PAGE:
So with the announcement of the Hellfest lineup this year there is, as with every major festival announcement, some controversy as to the quality of the lineup. Hellfest is of course one of the biggest events in the annual metal calendar and I want to use it as an inspiration to discuss what makes a good music festival lineup. I want to be very clear that I’m talking about festivals where the tunes are the main attraction and it isn’t crossed over with anything else. Of course the lineups you are going to want for say a wine festival will be very different from, say, the lineup you want for a beachside party festival. This isn’t what that’s about – this is about festivals that try to represent a scene or movement. With the blossoming of the American festival scene recently there have been more and more festivals that ended up being busts, obviously we need to work together to counteract that. There’s a lot to pick apart here so lets get right down to it.

First of all, you need to realize why people go to festivals. Most of the time it’s not to see bands that they could realistically go watch in a club for a tenth of the price. Getting a bunch of those in a room isn’t going to make it interesting for people. This goes double for fests made up almost entirely of local bands – their draws overlap. The difference in the amount of people you’re going to get for four locals as opposed to ten is minimal. The same goes for the amount of people you’re going to get in a four band touring package as opposed to an 8 band combo package. Yeah it could be cool if the headliners for both are huge and compatible, but most of the time you’re just going to be stuck with your thumb up your ass. People go to festivals to see a couple major badass bands and then watch their favorite smaller acts play a big stage. You need to have once in a lifetime offers with bands in environments you might never otherwise get a chance to see.

In other words, you need to pitch the experience. You need to show that it’s not just seeing some mid level touring bands in a room with a bunch of other mid level touring bands but rather a chance to see a really cool unique set of bands being supported by a bunch of mid level touring bands. That’s why something like Psycho Las Vegas works so well. Sure they have a bunch of small acts, but they also augment the lineup with groups who are playing in America for the first time or bands who people never thought they’d even get a chance to see. You need to layer in bands from times forgot, or groups who have a ridiculous amount of hype if you want there to be a real interest in what you’ve got going on. If you are limited by budget then try and put in a unique environment, like Shadow Woods which takes place in the middle of a childrens camp in Maryland. It’s a once in a lifetime experience and a unique place to see a show – which is why the festival has hundreds of people who swear by it.

Obviously this can all be helped by having a wide variety of bands too. Look at something like Roskilde Fest in Denmark which has a ridiculous amount of stages so that you can check out stuff across all genres. Even festivals that were meant to initially define one genre, like Hellfest, have started to evolve to show that they can embrace a 21st century mindset. People don’t just listen to one genre anymore, they want to be able to access a little more than just, say, underground Atlanta hip hop. Instead, in this example, a broader swathe of hip hop being represented might help. As sick as your lineup might be for a specific genre, every festival needs to be colored with extra bits and pieces that showcase a lineup that has enough diversity to remain exciting. Otherwise we wind up in an echo chamber and artificially limit how big our events can be. After all – there are only so many folk metal fans in the world.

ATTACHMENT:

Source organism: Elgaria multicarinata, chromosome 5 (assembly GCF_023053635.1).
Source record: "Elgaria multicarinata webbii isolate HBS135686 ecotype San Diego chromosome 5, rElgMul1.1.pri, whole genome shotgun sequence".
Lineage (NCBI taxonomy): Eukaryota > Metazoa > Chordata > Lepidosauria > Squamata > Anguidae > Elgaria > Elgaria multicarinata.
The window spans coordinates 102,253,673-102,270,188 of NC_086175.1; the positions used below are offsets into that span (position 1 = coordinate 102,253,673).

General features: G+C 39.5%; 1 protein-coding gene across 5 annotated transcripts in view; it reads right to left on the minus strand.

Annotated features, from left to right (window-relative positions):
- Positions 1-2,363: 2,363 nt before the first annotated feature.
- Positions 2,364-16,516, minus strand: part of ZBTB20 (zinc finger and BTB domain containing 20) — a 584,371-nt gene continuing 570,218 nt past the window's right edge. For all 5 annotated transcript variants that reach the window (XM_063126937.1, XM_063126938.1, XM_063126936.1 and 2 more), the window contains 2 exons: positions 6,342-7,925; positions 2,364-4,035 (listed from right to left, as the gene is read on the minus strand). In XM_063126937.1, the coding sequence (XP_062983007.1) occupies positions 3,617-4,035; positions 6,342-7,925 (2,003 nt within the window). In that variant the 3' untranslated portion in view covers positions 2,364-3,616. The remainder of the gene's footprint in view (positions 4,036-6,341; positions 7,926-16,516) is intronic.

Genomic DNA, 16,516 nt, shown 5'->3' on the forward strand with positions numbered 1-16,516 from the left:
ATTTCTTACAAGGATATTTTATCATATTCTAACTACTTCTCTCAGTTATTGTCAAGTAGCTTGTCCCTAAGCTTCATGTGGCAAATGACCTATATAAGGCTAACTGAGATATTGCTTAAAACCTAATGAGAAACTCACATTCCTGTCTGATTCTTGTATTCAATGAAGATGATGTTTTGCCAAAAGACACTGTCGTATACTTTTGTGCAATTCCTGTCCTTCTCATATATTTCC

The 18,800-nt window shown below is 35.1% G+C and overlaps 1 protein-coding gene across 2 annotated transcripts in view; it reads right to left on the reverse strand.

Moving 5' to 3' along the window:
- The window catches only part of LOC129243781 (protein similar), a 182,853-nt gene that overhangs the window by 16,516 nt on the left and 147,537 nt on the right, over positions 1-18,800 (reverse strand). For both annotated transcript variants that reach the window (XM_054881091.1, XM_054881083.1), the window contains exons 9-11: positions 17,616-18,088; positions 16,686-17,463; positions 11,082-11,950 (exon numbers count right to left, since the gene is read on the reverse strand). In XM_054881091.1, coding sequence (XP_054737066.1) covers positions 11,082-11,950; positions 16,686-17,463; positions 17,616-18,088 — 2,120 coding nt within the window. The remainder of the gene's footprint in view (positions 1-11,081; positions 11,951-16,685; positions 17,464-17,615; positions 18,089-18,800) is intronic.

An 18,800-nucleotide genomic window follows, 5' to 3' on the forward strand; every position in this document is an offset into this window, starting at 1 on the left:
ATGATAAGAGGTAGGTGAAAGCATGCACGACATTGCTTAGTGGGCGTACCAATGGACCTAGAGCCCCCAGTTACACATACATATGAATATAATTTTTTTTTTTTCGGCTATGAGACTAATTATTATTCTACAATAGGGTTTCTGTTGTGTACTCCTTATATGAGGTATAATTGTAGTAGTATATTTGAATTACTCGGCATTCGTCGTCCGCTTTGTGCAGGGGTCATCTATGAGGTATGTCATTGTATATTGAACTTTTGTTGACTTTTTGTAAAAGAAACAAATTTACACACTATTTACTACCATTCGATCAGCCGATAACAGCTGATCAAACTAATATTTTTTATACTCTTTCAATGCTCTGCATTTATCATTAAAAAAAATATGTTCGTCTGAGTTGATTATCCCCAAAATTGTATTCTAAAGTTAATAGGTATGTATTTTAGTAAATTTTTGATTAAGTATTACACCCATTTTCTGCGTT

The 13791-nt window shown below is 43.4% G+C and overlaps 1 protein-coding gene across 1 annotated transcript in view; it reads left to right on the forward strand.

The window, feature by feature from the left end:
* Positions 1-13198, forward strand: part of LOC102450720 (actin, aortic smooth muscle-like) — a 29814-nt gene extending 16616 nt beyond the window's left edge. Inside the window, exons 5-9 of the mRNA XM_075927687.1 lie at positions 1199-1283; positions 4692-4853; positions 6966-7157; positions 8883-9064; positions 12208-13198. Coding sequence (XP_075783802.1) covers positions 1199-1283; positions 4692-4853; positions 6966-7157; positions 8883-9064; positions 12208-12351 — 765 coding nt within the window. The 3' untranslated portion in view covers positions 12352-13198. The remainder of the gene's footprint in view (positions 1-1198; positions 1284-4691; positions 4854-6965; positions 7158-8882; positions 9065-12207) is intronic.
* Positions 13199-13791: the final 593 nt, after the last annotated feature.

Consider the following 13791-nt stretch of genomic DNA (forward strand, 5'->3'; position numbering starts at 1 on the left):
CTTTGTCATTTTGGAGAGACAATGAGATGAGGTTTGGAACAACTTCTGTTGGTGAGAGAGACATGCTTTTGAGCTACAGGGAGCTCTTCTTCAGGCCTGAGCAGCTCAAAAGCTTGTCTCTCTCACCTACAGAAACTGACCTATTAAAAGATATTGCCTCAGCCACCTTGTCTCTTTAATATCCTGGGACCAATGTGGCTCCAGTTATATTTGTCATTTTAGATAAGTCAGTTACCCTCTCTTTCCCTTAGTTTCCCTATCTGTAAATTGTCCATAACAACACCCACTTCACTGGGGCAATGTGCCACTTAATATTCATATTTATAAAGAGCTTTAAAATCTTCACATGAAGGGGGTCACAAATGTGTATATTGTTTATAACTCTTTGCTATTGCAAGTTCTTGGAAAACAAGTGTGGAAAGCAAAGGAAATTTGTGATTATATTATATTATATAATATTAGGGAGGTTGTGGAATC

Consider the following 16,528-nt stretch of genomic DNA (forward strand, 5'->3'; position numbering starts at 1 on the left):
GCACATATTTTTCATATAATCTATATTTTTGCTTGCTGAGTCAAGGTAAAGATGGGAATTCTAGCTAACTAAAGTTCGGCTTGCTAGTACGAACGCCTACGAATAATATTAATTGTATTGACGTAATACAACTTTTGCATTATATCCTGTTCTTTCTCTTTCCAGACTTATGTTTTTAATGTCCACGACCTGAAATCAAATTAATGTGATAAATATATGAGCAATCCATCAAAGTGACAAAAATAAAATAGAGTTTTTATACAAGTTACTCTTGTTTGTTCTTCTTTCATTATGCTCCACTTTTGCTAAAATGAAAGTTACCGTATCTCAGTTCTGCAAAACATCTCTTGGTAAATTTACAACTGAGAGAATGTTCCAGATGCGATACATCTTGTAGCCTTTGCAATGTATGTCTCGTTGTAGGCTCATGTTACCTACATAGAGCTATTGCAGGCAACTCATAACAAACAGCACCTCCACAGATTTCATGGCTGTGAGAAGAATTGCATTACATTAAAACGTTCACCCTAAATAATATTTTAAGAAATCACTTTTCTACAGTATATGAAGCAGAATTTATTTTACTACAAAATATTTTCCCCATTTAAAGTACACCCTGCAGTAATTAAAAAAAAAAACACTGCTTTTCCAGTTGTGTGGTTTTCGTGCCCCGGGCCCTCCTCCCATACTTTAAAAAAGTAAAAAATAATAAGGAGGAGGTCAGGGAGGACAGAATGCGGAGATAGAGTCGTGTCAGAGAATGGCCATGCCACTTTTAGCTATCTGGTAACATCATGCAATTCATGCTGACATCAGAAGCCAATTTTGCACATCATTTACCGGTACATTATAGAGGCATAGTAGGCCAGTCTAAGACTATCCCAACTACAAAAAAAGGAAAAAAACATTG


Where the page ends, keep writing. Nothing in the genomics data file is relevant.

Your average festival is going to be defined by what makes it memorable. Seeing a bunch of bands who hit the major markets twice a year is not what is going to make a festival worth going back to. While this can be fought to some degree by having an extremely high concentration of these sorts of bands, you’re still going to find yourself hitting some natural limits. It’s why a lot of these festival headlined by groups with eighty thousand Facebook fans don’t work out. Beyond that – what makes it memorable can’t be a bad thing. It can’t have a good lineup but then be impossible to get too. Destination festivals definitely do have a place in the music scene today but they have become highly competitive and almost impossible to get invited too unless you have a serious in. While destination festivals may be the future, odds are most fests you go to won’t have the funding to do that – so you have to step back and try to figure out what you really want out of that experience.

Long story short – there is a lot that goes into making a festival great and not just another day of standing up in to hot weather to watch bands you’ve already seen a dozen times. Going to festivals is a hard thing to do and it’s a lot to expect people to want to spend all day at it. So instead you need to figure out how you can incentivize people to come out. There’s a lot of festivals out there these days, it’s not enough to just assume that you can get some cool bands together, people need a bit more motivation than that in a crowded market and watching people come to terms with this frustrating and often brutal reality is going to be a truly fascinating part of the festival scene as we progress in the next few years.

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